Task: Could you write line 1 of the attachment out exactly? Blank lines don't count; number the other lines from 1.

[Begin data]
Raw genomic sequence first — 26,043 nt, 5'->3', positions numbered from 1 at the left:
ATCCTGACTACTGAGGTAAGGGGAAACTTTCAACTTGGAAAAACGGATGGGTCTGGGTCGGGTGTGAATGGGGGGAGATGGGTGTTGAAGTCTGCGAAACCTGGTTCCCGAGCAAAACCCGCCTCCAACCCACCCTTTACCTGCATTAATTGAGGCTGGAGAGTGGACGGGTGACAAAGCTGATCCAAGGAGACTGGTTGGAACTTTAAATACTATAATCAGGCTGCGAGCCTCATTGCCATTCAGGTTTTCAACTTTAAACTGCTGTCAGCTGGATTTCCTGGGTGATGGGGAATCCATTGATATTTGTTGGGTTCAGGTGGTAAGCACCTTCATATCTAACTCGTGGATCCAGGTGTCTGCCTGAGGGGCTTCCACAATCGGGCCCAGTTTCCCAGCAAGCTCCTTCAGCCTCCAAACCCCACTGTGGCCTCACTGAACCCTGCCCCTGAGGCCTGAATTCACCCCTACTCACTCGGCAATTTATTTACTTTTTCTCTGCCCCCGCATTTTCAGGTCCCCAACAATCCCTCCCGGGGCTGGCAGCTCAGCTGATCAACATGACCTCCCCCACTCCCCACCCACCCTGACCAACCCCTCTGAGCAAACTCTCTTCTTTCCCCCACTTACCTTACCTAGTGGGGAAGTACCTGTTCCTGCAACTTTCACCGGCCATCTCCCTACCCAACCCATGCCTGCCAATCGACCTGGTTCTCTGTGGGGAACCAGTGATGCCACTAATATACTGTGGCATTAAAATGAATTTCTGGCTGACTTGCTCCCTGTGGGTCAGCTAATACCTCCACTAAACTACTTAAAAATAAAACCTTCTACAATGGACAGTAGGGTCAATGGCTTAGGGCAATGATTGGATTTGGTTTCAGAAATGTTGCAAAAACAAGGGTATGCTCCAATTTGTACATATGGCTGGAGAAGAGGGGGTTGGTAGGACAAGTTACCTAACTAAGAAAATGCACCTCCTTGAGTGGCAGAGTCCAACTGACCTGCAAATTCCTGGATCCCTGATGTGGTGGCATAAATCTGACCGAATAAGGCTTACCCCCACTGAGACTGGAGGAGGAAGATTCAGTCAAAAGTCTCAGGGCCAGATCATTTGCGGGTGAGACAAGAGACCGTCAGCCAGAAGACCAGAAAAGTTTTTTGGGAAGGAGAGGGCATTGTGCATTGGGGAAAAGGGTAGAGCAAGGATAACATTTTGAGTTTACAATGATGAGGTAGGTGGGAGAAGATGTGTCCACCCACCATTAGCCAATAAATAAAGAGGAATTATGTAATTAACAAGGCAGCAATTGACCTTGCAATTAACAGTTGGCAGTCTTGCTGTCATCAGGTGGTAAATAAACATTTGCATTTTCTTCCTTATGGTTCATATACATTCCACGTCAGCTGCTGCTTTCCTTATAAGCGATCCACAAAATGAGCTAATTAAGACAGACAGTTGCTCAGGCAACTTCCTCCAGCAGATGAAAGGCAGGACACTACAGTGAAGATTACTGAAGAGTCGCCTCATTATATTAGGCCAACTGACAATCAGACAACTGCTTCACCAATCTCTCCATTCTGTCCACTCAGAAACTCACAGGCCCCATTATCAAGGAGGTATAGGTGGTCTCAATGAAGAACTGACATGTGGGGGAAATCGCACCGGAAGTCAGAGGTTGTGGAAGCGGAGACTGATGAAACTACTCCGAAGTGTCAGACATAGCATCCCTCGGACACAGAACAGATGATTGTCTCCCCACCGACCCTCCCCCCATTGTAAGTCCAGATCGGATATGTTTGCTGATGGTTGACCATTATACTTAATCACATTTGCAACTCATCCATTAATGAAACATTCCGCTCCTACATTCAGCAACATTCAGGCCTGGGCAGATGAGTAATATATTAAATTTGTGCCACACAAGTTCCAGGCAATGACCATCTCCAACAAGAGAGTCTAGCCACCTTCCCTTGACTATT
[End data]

Raw genomic sequence first — 26,043 nt, 5'->3', positions numbered from 1 at the left: